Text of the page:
The demolition and cleanup of the former site of EQUIP Church on Columbia Street is costing the City of Turlock almost $10,000 more than planned— an expense that Council member Amy Bublak voted against at the Feb. 27 Council meeting.
On Aug. 28, 2015, a fire destroyed the church building at 323 Columbia St., leaving only a set of concrete steps and a sunken pit of scorched debris — an eyesore and safety hazard for the neighborhood. Two and half years later, the site of the fire remained the same, with the City receiving dozens of calls to fire and police regarding the property, prompting the City Council to take action.
In December 2017, the City Council voted 4-0 (with Bublak absent) to fund the demolition and leveling of the property at a cost of $97,800.
“It’s a long time coming…since it is in my district, I am so happy that we’re finally going to get to this point and clean it up because it has been an eyesore and liability for us for almost three years now,” said Council member Gil Esquer at the Dec. 12, 2017 meeting.
At the February meeting, the Council was advised that the contractor discovered tile installed on the basement floor of the building that contained asbestos. Because asbestos is a hazardous material, it must be cleaned and scrubbed using a chemical solvent and then disposed of property. This hazardous material removal was estimated to cost an additional $9,775, bringing the total cost of the demolition to $107,575.
The City of Turlock decided to foot the bill for the cleanup, as the legal owners of the property have failed to respond to a nuisance abatement order.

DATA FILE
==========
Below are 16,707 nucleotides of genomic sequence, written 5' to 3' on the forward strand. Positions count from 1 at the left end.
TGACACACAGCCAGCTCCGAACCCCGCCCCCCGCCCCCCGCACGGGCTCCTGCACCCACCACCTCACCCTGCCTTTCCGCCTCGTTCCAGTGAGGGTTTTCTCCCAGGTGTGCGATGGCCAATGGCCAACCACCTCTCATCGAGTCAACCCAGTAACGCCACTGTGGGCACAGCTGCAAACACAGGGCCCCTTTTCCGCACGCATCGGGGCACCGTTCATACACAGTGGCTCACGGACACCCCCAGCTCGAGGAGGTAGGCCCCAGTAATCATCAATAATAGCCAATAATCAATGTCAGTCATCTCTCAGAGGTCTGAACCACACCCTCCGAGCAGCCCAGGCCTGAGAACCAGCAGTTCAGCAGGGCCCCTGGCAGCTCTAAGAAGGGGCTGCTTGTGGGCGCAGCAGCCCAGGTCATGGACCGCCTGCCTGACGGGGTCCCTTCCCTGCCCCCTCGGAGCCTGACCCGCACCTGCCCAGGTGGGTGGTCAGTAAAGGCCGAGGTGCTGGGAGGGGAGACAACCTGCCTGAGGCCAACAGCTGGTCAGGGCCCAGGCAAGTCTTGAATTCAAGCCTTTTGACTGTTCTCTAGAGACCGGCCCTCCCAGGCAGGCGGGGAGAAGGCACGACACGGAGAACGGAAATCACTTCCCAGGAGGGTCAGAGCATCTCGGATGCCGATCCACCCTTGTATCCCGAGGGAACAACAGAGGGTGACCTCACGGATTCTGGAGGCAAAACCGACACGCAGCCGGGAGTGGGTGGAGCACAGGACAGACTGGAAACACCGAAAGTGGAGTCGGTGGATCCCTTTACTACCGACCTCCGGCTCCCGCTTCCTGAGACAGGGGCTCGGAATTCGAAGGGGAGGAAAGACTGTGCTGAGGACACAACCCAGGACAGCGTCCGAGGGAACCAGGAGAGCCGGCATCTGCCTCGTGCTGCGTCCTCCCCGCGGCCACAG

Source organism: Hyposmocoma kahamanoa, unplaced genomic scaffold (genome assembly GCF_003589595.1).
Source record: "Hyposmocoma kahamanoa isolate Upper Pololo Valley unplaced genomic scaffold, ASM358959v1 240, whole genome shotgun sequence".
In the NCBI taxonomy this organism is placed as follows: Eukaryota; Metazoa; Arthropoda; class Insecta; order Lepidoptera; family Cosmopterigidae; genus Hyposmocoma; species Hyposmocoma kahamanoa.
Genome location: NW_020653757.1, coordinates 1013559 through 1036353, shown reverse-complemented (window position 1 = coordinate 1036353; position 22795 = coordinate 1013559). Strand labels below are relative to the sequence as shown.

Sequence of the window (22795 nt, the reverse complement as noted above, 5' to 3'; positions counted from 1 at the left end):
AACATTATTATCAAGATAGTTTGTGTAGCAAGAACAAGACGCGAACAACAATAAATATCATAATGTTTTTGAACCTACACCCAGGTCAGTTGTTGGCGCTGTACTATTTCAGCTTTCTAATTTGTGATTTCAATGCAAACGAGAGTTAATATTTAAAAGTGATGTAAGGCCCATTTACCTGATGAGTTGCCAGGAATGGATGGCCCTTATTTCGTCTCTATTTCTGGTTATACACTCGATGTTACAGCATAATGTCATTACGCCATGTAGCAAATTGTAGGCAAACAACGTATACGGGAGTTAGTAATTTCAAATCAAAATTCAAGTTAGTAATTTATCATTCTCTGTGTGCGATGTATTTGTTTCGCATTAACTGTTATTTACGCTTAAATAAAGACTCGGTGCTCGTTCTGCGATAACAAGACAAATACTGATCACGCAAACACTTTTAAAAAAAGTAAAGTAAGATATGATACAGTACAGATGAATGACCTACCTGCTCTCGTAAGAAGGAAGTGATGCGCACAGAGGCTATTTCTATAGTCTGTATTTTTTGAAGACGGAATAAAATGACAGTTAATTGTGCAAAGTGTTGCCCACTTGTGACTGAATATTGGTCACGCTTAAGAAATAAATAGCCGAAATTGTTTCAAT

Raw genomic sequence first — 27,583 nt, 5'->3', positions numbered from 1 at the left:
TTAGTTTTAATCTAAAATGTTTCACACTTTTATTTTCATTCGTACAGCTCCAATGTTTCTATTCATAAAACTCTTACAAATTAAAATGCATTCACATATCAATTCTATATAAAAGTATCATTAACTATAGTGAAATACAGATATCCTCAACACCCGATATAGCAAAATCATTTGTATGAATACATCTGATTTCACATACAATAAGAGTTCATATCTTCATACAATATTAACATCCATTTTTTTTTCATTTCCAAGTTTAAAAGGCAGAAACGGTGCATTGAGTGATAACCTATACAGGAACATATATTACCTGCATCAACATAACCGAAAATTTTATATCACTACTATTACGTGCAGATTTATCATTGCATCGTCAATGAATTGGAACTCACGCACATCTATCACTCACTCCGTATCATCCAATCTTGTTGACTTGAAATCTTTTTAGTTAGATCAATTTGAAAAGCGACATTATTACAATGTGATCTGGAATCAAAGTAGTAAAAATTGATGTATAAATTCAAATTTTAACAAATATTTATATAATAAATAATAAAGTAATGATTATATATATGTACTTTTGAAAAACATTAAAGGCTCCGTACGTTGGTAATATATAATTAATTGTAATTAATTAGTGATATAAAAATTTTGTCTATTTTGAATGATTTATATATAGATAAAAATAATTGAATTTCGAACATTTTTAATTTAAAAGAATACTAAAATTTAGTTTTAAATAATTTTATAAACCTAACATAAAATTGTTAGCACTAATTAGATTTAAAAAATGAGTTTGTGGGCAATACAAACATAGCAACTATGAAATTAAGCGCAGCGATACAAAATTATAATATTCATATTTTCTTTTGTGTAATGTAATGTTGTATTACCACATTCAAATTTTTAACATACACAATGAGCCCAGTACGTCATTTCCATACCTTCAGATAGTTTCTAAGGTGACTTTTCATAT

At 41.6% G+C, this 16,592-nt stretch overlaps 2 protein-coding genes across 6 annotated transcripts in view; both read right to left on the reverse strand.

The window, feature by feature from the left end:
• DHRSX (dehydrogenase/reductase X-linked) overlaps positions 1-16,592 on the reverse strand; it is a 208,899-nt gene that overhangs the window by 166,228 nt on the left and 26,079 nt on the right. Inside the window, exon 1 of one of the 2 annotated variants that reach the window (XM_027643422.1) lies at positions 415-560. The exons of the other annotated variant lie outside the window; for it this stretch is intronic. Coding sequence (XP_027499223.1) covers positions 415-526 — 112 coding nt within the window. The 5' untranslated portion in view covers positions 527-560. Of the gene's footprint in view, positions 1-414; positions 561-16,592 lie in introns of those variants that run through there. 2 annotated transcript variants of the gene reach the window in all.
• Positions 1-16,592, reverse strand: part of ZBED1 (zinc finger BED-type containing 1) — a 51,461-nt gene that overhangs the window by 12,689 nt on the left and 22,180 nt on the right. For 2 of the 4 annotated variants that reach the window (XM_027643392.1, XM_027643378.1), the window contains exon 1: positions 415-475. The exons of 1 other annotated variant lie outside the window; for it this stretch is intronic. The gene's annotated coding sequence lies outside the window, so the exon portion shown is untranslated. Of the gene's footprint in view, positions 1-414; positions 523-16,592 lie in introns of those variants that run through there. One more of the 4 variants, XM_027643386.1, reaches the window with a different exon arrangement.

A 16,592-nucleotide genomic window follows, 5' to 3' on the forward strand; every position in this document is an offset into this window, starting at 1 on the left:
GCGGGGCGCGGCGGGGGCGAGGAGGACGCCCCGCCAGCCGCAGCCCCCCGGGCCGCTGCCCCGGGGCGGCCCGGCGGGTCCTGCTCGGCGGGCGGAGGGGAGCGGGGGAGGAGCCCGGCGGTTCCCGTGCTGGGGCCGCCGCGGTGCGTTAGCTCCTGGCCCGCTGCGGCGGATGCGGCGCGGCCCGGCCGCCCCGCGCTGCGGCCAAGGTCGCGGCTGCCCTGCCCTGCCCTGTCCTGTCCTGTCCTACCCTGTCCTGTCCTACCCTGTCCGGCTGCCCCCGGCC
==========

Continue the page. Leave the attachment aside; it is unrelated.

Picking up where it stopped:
EQUIP Church was renting the building, and are not the property owners. The City did a title search for the owners and sent a notice to them that they were responsible for the cleanup of the property as it was a safety hazard, according to City Attorney Phaedra Norton.
The City will be placing a lien on the property for the amount of cleanup, which includes the hazardous waste demolition and the infill of the site with clean soil before leveling.
Bublak said she was concerned that the City is paying for the cleanup before the lien is in place, allowing for the possibility of the legal owner selling the property and not paying the City back for the expenses incurred.
Norton said that in order to move forward with the lien process, all the expenses must be assessed, which included the Council’s February action to fund the removal of the asbestos.
“My concern is that all these expenditures will be thrown away without a commitment,” said Bublak. “I’m worried about the taxpayers’ money,” she continued.
Council member Bill DeHart called the situation the City is in as between a rock and a hard place.
“We have a fairly serious legal liability and exposure for the damaged property on the corner, which subjects us potentially…to somebody getting in there, getting messed and the City all of a sudden is sued. I think whatever the cost is in this particular case is relatively inexpensive insurance policy to ensure that as we progress we basically demonstrated in good faith to get it cleaned up and to eliminate any potential exposure to injury or damage or loss of life and I think that’s infinitely greater risk to take rather than if we lose property for not filing the lien itself,” said DeHart.
The Council voted 4-1, with Bublak opposing, the approve the additional cost of the project for removal of the asbestos.